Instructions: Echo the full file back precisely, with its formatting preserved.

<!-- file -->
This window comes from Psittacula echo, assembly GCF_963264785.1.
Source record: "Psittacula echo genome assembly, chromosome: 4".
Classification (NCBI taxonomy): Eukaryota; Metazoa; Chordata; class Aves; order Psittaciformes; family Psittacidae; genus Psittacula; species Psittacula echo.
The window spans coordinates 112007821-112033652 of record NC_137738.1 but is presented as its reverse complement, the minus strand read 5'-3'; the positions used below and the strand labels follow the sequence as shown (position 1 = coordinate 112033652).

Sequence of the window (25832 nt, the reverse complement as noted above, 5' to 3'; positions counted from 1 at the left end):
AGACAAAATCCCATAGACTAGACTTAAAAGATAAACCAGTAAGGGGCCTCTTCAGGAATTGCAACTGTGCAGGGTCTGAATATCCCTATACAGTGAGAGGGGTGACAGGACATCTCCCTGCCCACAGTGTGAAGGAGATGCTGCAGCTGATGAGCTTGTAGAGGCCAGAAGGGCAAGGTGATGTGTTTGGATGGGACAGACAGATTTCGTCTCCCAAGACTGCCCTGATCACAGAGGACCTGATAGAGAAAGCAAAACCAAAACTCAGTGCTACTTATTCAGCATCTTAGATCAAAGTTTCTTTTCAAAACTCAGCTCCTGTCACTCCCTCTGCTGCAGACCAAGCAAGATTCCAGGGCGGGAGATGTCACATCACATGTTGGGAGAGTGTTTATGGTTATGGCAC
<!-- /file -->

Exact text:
This window comes from Psittacula echo, assembly GCF_963264785.1.
Source record: "Psittacula echo genome assembly, chromosome: 4".
Classification (NCBI taxonomy): Eukaryota; Metazoa; Chordata; class Aves; order Psittaciformes; family Psittacidae; genus Psittacula; species Psittacula echo.
The window spans coordinates 112007821-112033652 of record NC_137738.1 but is presented as its reverse complement, the minus strand read 5'-3'; the positions used below and the strand labels follow the sequence as shown (position 1 = coordinate 112033652).

Sequence of the window (25832 nt, the reverse complement as noted above, 5' to 3'; positions counted from 1 at the left end):
AGACAAAATCCCATAGACTAGACTTAAAAGATAAACCAGTAAGGGGCCTCTTCAGGAATTGCAACTGTGCAGGGTCTGAATATCCCTATACAGTGAGAGGGGTGACAGGACATCTCCCTGCCCACAGTGTGAAGGAGATGCTGCAGCTGATGAGCTTGTAGAGGCCAGAAGGGCAAGGTGATGTGTTTGGATGGGACAGACAGATTTCGTCTCCCAAGACTGCCCTGATCACAGAGGACCTGATAGAGAAAGCAAAACCAAAACTCAGTGCTACTTATTCAGCATCTTAGATCAAAGTTTCTTTTCAAAACTCAGCTCCTGTCACTCCCTCTGCTGCAGACCAAGCAAGATTCCAGGGCGGGAGATGTCACATCACATGTTGGGAGAGTGTTTATGGTTATGGCAC